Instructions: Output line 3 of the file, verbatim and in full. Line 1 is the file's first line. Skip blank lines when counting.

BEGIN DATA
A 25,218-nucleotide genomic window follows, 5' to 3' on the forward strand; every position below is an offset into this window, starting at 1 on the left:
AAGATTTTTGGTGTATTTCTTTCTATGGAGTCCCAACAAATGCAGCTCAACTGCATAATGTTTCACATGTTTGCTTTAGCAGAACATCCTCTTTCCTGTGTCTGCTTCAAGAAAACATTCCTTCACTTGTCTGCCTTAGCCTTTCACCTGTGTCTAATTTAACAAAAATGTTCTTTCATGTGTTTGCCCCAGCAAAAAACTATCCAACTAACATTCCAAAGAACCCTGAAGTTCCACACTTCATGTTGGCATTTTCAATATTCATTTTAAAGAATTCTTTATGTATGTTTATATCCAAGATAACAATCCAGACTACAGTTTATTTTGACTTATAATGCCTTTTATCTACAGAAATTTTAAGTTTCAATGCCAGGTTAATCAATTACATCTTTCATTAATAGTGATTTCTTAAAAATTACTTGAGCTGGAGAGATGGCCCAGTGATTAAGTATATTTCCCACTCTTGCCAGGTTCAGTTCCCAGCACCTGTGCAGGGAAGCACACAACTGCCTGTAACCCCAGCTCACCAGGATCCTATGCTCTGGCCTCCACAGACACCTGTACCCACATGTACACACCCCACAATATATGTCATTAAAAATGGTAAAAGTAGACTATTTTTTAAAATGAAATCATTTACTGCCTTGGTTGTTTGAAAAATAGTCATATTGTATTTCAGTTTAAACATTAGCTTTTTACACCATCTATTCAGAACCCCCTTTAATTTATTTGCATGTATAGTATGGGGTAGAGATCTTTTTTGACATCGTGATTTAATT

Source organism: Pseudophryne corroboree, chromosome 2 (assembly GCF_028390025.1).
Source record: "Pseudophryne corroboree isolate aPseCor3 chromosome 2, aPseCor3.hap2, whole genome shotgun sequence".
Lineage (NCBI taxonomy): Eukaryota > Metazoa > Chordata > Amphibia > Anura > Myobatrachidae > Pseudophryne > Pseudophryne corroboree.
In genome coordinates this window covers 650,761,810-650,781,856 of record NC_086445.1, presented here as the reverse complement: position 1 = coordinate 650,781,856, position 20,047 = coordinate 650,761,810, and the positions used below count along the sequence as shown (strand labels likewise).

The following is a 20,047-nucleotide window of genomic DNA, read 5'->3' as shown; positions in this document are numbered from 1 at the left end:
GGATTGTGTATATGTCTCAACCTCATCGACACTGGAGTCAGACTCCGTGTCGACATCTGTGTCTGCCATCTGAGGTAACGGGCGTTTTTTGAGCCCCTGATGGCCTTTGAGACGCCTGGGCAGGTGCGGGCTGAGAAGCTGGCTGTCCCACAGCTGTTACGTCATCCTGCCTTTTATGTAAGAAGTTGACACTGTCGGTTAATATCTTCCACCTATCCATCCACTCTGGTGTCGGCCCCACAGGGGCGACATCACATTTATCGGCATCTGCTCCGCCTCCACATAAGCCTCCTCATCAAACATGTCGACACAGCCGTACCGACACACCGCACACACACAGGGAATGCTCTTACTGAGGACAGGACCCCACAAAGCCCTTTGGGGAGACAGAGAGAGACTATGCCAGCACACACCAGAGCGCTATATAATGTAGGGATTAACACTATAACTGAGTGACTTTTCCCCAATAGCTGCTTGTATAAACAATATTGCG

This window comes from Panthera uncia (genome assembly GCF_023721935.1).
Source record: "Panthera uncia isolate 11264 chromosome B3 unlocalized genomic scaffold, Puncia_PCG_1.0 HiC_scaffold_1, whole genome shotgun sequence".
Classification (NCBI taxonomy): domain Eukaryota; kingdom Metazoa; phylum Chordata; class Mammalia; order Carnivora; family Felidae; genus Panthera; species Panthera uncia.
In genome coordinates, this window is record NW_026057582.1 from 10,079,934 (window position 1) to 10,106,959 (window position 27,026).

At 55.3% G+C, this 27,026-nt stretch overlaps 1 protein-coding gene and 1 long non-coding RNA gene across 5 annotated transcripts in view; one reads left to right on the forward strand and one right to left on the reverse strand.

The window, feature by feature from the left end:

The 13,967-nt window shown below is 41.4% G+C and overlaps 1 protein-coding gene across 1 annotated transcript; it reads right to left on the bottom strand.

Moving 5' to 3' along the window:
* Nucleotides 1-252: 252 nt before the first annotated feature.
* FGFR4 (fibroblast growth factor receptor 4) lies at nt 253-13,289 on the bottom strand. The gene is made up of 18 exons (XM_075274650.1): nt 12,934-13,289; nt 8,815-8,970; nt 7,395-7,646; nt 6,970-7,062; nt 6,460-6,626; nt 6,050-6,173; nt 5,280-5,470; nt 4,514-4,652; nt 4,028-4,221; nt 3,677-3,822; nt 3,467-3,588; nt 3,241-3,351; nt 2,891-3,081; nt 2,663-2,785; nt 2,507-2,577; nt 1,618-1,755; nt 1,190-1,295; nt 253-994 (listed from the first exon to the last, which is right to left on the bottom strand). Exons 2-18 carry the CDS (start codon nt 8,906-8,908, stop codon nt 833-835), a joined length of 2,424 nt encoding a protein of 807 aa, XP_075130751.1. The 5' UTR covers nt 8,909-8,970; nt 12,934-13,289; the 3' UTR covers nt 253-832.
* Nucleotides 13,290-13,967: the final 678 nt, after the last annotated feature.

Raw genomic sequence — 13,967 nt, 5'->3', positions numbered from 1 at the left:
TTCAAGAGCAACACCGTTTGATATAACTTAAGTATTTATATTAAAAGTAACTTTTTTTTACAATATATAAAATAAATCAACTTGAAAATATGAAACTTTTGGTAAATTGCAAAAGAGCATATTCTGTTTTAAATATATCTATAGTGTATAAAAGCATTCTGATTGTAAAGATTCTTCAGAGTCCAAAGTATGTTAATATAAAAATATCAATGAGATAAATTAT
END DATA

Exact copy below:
Source organism: Pseudophryne corroboree, chromosome 2 (assembly GCF_028390025.1).